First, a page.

5 Great Moments From Hollywood's Green Wannabes

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Open mouth. Insert foot.

Some Hollywood stars get excited easily, especially when they think they've stumbled upon the cause of all causes. Add in the hipness factor currently attached to being green and you're bound to get some A and B listers shoving their pedicured feet in their mouths while trying to assert their eco-cred. Some of the Hollywood stars we've highlighted here meant well, but others were more calculating (or simply clueless) in their green posturing. Regardless of motive, it's important to call them out when it happens, even if it's to just have a good chuckle at their expense. Celebrities — and I know I'm grossly generalizing here — are surrounded by people who tell them yes. But they can't just walk onto the environmental scene with a hybrid and a hit movie and expect to be welcomed as a player. The best green stars do before they say; these stars just say — and badly.

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Paris Hilton


Paris Hilton likes to be the first to try cool new things, even if she has to make it up. Last year, Hilton was asked about the hybrid Yukon SUV (a huge beast of a vehicle that gets a whopping 21 mph city/22 highway) she had recently bought. She replied that hybrids were awesome and everyone should buy one. She went on to brag that she had purchased the first one. GM later said the company had no idea what Paris was talking about; many Yukon SUVs were sold before Paris got her ride. She didn't take the time to clarify, so we're left to conclude that it was simply Paris being Paris — or at least the Paris she chooses to play. (I've always thought she's actually smarter than she lets on.) Paris probably offset any small measure of good of driving the marginally more efficient Yukon by jetting her assistant off to Tokyo later that day to get sushi.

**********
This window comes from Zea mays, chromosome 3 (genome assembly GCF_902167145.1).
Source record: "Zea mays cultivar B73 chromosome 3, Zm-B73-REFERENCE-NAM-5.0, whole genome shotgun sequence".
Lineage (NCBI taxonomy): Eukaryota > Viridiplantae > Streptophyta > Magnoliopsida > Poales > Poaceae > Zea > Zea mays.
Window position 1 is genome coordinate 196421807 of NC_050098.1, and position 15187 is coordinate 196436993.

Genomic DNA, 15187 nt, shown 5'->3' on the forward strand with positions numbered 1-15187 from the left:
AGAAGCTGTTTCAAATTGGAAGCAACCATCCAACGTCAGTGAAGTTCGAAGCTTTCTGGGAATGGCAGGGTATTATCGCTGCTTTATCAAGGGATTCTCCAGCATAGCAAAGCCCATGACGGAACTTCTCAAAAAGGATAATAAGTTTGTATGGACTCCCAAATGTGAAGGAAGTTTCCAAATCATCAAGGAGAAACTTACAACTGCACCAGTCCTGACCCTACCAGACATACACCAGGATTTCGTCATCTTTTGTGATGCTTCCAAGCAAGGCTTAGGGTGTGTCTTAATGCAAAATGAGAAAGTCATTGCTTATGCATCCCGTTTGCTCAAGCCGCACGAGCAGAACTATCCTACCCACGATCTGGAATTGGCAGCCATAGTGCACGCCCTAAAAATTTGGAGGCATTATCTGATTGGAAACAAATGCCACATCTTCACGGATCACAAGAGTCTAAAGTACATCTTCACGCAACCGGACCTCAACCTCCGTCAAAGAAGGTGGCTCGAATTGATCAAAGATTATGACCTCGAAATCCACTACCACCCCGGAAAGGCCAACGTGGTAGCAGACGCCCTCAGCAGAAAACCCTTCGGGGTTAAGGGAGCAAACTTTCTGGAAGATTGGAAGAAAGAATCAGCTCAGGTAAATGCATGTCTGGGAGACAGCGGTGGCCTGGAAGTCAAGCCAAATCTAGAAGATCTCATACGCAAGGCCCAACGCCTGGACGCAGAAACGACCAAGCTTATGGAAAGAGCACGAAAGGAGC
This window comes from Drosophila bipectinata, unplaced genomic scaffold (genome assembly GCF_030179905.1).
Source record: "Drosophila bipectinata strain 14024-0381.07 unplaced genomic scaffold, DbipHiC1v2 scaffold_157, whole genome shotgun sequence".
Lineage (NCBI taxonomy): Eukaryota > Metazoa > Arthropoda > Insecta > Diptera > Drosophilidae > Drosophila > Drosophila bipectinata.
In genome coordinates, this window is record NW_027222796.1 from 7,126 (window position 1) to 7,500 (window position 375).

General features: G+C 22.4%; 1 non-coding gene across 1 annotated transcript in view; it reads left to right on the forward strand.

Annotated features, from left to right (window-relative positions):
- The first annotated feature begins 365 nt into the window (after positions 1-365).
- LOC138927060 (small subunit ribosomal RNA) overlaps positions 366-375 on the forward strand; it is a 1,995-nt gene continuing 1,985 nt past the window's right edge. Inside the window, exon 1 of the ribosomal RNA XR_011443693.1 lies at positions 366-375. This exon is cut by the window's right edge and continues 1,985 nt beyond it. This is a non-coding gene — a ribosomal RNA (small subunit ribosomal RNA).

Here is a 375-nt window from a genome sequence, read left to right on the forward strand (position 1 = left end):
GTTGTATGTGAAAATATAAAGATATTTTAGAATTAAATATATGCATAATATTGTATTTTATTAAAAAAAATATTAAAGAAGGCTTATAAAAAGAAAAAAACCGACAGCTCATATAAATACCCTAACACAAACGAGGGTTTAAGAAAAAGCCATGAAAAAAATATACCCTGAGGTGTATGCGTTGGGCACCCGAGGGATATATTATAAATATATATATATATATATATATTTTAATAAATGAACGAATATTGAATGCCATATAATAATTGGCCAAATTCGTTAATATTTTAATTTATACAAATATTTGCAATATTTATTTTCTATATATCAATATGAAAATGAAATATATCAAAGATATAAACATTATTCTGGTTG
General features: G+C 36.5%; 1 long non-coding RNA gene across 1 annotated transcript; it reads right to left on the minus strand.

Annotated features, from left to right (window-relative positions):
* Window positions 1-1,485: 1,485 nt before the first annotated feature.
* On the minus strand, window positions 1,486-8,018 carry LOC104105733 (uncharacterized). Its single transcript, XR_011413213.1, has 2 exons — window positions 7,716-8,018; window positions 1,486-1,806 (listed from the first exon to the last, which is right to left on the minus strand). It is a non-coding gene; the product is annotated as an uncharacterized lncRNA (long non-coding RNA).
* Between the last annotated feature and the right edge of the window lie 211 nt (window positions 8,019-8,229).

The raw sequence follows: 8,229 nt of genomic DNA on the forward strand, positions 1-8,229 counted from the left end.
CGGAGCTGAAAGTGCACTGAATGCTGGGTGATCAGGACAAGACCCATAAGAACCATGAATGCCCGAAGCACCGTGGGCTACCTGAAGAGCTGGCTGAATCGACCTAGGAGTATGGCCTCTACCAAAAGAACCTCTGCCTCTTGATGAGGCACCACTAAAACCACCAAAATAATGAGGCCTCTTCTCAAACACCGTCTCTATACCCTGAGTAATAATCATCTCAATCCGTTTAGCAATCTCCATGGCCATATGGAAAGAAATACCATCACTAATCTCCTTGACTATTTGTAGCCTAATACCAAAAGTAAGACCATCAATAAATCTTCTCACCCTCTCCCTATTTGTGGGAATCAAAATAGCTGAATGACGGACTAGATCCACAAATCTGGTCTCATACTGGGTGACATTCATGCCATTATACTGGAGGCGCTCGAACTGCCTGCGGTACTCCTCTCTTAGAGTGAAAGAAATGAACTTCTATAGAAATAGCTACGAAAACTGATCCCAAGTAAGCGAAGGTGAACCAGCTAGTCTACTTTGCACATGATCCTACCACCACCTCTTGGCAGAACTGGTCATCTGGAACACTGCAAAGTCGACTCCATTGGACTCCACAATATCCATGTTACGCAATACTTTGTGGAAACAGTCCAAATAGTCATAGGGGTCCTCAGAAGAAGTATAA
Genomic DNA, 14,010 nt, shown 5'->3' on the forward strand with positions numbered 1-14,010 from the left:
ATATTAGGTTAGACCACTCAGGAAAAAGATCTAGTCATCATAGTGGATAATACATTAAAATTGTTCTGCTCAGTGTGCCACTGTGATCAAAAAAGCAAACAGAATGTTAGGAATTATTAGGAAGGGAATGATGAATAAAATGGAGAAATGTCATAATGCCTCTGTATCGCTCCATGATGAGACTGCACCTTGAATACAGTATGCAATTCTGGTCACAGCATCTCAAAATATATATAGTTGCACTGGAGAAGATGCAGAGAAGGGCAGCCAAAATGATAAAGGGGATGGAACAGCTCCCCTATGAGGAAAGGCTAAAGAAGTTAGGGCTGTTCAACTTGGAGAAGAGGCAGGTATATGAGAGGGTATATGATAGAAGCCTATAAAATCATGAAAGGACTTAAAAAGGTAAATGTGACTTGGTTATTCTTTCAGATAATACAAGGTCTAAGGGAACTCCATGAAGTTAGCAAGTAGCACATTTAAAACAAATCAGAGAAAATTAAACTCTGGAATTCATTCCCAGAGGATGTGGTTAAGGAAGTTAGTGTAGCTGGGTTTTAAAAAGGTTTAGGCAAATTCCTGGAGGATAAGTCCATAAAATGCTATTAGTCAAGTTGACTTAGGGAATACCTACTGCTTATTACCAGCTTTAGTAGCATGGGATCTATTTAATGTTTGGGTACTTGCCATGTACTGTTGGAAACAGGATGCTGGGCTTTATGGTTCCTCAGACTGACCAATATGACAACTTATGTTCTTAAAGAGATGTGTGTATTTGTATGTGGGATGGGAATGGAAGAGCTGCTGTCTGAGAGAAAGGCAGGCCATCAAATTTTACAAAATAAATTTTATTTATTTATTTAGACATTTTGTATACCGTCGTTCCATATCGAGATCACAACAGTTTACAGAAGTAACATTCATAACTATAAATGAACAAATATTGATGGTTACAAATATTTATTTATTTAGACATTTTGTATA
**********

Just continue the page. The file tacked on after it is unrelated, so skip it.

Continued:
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Photo: By Denis Makarenko/Shutterstock.com

Madonna is well-known for periodically remaking herself. One of the masks she decided to try on recently was that of an environmentalist. She was one of the headline acts at Al Gore's Live Earth concert in 2007, where she debuted Hey You, a song that urges people to do their part for the planet. "If you wanna save the planet, I wanna see you jump up and down! Come on ... Jump!" she screamed into the mic. But if you're Madonna — and have a bottled water bill of $10,000 per month— you have a lot of jumping to do. In fact, you should probably hire a couple hundred people to jump with you. (That's a lot of negative green karma to work off.) Madonna lives in huge mansions and flies around the world in private jets. She's probably one of the most unsustainable people in history; it just doesn't fly for her to play the part of the environmentalist. Maybe it could after she gives up flying in private jets and sells a house or six ... and cuts her entourage by 90 percent ... and starts drinking tap water.

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Jennifer Aniston

Chesi Fotos CC/Flickr.